Last week I made the trek down to the southeast corner of Senegal for the annual Peace Corps 4th of July bash. I spent a few days in the city of Kedougou, which is a regional capital a little north of the Guinean border. I went last year, but of course I had to go again. It was FAR though.
Sokone to Kaolack: 1 hour
Kaolack to Tambacounda: 4 hours
Tamba to Kedougou: 4 hours
We left at 6:00 am on the morning of the 2nd, and we arrived at around 2:30 pm. It was an exhausting trip overall, but it was good to see people that I don’t see that often. The 4th was spent eating pig (which was roasted in the ground!), drinking beer, and dancing. Typical American stuff.
As fun as Independence Day was, the 5th of July was actually more fun for me. We decided to be adventurous and go tubing down the Gambia River.
Step One: find tubes. We ended up going to this junk yard filled with old car parts and asking the men working there to sell us tire tubes. New tubes were around $12, which was pricey for us, so we decided to buy used tubes for $3. Of course, the men had to patch each tube up, and there were eight of us, so a lot of the day was spent loitering around a junkyard, basically.
Step Two: walk to the river. A PCV stationed in Kedougou gave me specific instructions on how to get to the river from the regional house. After two minutes, we were completely lost. We ended up walking into a lot of people’s compounds, which was weird because none of us speak Pulaar, and we were carrying huge inner tubes. People were polite though and helped us out. We DID end up in a thorn forest though, and I was wearing shower sandals (my footwear of choice) I got a few scratches, but these were nothing compared to what was to come.
Step Three: get in the river. So there were eight of us, and I’m pretty sure only one person didn’t eat shit trying to get into that river. I’m sure if we had gone the right way, we could have easily slid into the river, but we ended up in this jungle of thorny tree species with lots and lots of mud. We get in the river and try to get out of this jungle. These trees were highly deceptive though. We’d come up on a small twig sticking out of the water, but that twig would end being the thorniest bitch yet. It’s like these trees were icebergs. Most of it is under the water.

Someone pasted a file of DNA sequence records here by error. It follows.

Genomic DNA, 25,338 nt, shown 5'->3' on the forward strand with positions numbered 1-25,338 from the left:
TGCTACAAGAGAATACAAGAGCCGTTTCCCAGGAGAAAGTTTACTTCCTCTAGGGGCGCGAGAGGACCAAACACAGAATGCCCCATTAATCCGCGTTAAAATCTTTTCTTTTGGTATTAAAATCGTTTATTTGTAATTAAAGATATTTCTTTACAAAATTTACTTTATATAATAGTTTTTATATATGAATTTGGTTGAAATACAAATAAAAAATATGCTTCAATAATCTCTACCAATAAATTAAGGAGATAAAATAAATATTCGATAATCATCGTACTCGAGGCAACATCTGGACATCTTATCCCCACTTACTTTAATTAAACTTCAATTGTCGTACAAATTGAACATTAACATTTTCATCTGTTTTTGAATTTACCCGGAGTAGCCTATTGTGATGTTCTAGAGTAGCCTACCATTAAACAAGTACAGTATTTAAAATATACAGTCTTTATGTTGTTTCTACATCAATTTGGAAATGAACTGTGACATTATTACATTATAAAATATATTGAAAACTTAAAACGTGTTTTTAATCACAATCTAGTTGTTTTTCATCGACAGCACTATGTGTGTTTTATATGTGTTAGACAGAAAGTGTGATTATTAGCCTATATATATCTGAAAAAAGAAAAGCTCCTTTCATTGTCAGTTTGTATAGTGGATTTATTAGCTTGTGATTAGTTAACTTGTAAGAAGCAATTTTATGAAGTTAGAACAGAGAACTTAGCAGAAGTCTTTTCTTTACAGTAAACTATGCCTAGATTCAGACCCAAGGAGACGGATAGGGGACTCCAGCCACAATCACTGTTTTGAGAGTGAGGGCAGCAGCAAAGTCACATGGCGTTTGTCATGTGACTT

Of course we got a little separated, and if you were in the back, you’d hear screams up ahead, and you knew there’d be trouble. The people up front would scream “AVOID THAT TWO FOOT TWIG! IT JUST SCRATCHED UP MY ENTIRE LEG!”
We did well though, and I had a lot of fun. I didn’t see any animals (I was told hippos hung out in the river a lot), and thank G I didn’t see any snakes. Woulda freaked.
So to get back to lovely Kaolack, we decided to change it up and take the night bus, which leaves at 6:00 pm. It’s supposed to take around eight hours, but it ended up being 11 because we, SOMEHOW, had to stop every 20 minutes for no reason. We also got pulled over by the local police and discovered that our driver didn’t have a driver’s license. Everything a mother wants to hear, right? A random man driving a bus filled with 50 people through the jungle in the middle of the night. So we sat on the side of the road at 4:00 am and chit-chatted. Finally, we got back on the road. I’m assuming the driver either bribed the cops, or they just let him go. Either way, the system is sketchy.
Anyways, so I’m running on three hours of sleep, which is strange because normally I sleep about 12 hours a day. I’m exhausted, and I also have cuts all over my body, some of which are infected. Just a heads up: if you want to go to the jungle, avoid going during the rainy season. Things get infected SO FAST.
I’m gonna wrap up this post by saying this: in 10 weeks, I’ll be in America!